How to Decorate With Pantone’s Top Colors for Spring all Year Long

As temperatures begin to drop in NYC, most of us are thinking of pumpkin spice lattes, breathtaking colors in Central Park and well…more, pumpkin spice lattes.  But around this time of year, the color authority releases its warm-weather color picks for 2016.  You will “fall” for these vibrant and versatile hues as you kick start your autumn season.

So get your pumpkin spice latte and your snuggie handy, as we walk you through the top hues for 2016:

  1. Buttercup
    • This bold yellow instantly brightens up a room.  With a contrasting color, your guests will surely be inspired.
  2. Fiesta
    • Elle Décor suggests that this fiery red color is the perfect accent in a modern kitchen.  But we also think a neutral living room or office would benefit from small accents in this spicy shade.
  3. Green Flash
    • The Green Lantern has nothing on this hue.  This brilliant green can add a tremendous splash to an entryway or hallway.  Anyone daring enough to paint their bathroom in this striking color?
  4. Iced Coffee
    • This neutral yet soft brown may not seem earthshattering but the color provides a backdrop for a smooth transition season to season.
  5. Lilac Gray
    • This unassuming purple hue is a classic addition to any room and provides a bit of visual interest without an over-the-top statement.
  6. Limpet Shell
    • Sky blue is out and limpet shell is in!  The gentle shade warms up any room in the home and also provides a great neutral color for nursery rooms!
  7. Peach Echo
    • Are you loving the names of these hues – we surely do!  This corel-esque shade brings a sense of Caribbean warmth to your home which is perfect for our Hampton or Sag Harbor homeowners.  We think this accent color would be fabulous with classic white rooms.
  8. Rose Quartz
    • Pretty in pink is back in!  This petal pink goes beyond a little girl’s room and could grace the walls in a dining room, library or even a powder room off the main living room.
  9. Serenity
    • This shade of blue has a slight hint of purple and illuminates any room in the home.  Especially a dining area, powder room and or a playroom for the kids.
  10. Snorkel Blue
    • This deep and rich blue adds a lavish style to your home especially in a formal living room.

Pantone Colors for the blog

For more information on how you can use these pantone colors, click here.

Hello, from London!

We wanted to take a moment, to say hello from London!  Although we pride ourselves on sharing important information on the Manhattan real estate market on our blog, we also like to have some fun along the way.  We are currently in London doing a little bit of business with a some moments of play.  We couldn’t help but share these priceless photos with you all.  We hope that you follow our twitter page to see the various new developments in London’s real estate market, extraordinary monuments and of course laughable photos of the trip!

 London Trip Fun

Ask The Experts | What To Do With My Vacant Apartment?

Rent, sell or hold? What to do with your vacant apartment? 

“Dear Mr(s). Seller: we cordially invite you to celebrate today’s sellers’ market.” This may as well be written on the dozen+ postcards you’re likely getting from brokers old and new. You are officially in the enviable position of calling your shots (at least for the time being) so call them wisely. If you are the proud owner of a property you are not occupying, you have a fundamental choice to make: hold vacant, hold to rent, or sell. Let’s take a look at what supports each of these decisions, and how to make sure you make the right one!

  • Hold vacant:  May God continue to impart blessings upon you. Should you find yourself in the position to continue holding on to your property, in this market, not occupy it and not rent it, then you likely have a villa in St. Barth’s, a humble but respectable chateau in Bordeaux, and perhaps a modest condo in Tokyo. Your property is either a pit-stop for you along your journeys, or a place of solitary refuge as you pen the next chapter of your third novel. May we suggest fractional private jet ownership, if you don’t already have one?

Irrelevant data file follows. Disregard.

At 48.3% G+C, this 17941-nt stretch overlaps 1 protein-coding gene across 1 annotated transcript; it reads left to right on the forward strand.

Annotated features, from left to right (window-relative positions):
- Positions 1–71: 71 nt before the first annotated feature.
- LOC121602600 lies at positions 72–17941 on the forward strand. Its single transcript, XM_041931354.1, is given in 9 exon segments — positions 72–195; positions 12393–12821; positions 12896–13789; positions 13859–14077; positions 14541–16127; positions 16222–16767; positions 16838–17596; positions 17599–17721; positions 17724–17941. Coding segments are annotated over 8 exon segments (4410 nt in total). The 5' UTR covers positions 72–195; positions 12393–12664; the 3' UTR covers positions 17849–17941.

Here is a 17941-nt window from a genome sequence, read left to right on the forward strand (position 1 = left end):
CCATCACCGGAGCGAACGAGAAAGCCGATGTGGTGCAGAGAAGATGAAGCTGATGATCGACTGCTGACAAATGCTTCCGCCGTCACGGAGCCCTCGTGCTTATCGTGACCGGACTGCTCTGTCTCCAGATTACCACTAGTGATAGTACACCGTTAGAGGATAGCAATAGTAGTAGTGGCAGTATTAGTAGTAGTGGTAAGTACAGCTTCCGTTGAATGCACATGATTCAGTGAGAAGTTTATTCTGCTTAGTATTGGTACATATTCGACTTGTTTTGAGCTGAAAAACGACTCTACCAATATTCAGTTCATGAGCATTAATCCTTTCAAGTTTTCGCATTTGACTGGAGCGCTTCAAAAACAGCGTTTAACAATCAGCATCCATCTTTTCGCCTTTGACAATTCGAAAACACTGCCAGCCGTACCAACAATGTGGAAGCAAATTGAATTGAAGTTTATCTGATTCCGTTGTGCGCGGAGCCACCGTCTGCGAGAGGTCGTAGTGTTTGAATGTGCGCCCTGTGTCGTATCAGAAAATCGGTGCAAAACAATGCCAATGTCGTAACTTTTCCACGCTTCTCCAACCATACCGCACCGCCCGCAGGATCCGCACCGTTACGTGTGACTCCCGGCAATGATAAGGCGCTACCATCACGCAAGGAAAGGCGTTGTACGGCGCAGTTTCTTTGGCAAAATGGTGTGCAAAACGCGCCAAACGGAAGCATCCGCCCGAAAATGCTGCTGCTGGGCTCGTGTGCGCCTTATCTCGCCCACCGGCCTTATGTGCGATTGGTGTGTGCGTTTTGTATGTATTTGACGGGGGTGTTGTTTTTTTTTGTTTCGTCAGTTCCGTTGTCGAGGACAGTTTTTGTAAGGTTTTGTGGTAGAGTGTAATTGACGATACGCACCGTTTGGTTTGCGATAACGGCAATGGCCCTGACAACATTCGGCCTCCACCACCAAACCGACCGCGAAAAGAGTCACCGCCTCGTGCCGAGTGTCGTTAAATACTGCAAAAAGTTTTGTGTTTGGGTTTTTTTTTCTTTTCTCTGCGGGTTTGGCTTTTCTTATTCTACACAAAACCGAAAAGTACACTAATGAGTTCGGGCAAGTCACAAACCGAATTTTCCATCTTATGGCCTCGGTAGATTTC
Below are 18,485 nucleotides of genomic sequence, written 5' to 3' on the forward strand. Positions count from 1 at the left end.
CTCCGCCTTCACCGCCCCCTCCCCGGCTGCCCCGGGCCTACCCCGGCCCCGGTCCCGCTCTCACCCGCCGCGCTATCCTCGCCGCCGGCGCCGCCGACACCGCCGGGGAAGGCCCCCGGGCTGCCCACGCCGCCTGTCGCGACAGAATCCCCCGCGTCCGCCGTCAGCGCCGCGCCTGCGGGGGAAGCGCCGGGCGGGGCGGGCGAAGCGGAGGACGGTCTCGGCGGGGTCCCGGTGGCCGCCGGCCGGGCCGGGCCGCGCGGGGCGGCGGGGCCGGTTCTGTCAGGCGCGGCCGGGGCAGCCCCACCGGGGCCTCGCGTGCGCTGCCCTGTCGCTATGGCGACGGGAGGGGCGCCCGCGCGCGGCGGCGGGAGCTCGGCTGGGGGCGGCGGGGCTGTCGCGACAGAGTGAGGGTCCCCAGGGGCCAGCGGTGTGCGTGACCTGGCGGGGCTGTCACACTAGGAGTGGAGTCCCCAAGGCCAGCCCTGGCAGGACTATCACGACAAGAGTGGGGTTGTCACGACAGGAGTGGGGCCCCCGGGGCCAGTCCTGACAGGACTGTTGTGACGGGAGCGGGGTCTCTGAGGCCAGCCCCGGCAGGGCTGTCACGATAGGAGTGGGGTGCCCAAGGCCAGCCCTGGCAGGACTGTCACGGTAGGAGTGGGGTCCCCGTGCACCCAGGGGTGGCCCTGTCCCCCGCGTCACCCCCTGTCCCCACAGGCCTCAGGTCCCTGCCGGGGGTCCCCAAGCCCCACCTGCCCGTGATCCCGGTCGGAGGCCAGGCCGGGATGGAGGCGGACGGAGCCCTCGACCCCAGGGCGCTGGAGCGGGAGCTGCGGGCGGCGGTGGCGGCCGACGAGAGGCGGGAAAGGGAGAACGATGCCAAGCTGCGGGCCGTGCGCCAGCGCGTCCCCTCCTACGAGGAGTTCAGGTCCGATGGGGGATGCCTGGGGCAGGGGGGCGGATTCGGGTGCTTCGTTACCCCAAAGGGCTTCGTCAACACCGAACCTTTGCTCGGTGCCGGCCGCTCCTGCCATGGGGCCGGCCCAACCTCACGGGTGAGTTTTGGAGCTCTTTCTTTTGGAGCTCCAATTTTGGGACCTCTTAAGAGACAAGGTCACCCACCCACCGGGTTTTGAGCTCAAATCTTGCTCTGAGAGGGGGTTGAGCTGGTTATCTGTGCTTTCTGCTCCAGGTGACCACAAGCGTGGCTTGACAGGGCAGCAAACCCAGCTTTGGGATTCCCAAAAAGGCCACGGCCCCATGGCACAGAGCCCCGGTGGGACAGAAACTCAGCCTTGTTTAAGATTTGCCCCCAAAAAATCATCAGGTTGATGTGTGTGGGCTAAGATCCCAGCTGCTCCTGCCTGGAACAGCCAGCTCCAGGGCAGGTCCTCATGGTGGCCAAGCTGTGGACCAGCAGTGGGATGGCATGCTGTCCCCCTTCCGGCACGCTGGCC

• Hold to rent:  This option suits very well those who are in it for the long term, those owners who don’t have the need or desire to sell in the coming year or two. If your time horizon is 7+ years, then renting in this market is a solid choice, benefiting from an ever-strengthening rental market driven by a growing urban population seeking to live and work in one of the most desirable cities in the world. Yes, there are transaction costs to renting and tenant turnover, along with maintenance upkeep, but the returns should still render the choice worthwhile if the rent that your apartment generates covers your carrying costs over time.
  • Sell:  Most seasoned investors will tell you that investment returns are incredibly sensitive to their timing. Generally speaking, peaks and busts, otherwise known as good times and bad times, tend to be shorter in nature than we might think. Therefore, returns that you might generate at any point in time could vary dramatically based on moving the time period up or back only a few years. Why do we take the time to share a 101 on investments? Because you don’t know what the market will be like in 1-2 years. The short term tends to be more volatile than the long term, as evidenced by the length of the most recent peaks and troughs of our very own NYC real estate market. Therefore, if you think you’re going to sell in the next 1-2 years, we argue that there’s no reason to wait any longer, and that you should sell now.

We believe that wisdom lies in tempering what is known today with what could be tomorrow. Investor wisdom lies in looking around you and asking “What’s everyone betting on right now? What’s everyone assuming? And what would a contrarian do?” Were this the case more often, fewer would suffer in any downturn and more would gain instead. And should this be the case for you now, give us a call and let’s partner in selling your property this year.

Ask The Experts | How to Compete with Sparkling New Rentals

How to compete with sparkling new rentals?

So you’re an investor (aka landlord) and you’ve been renting your apartment out for some time now. In the meantime, you’re seeing a plethora of new, sparkly and shiny rental apartments popping up all over the city. You may be wondering: how can you compete? Should you still be charging the same rent or more rent? What can you do to maintain your competitiveness?

Here’s a few things to keep in mind as you determine your strategy:

  • Location: are you in a prime location? Are you in the neighborhood for your target renter or are you off the beaten path? This is key to determining just how your property will be sized up by others.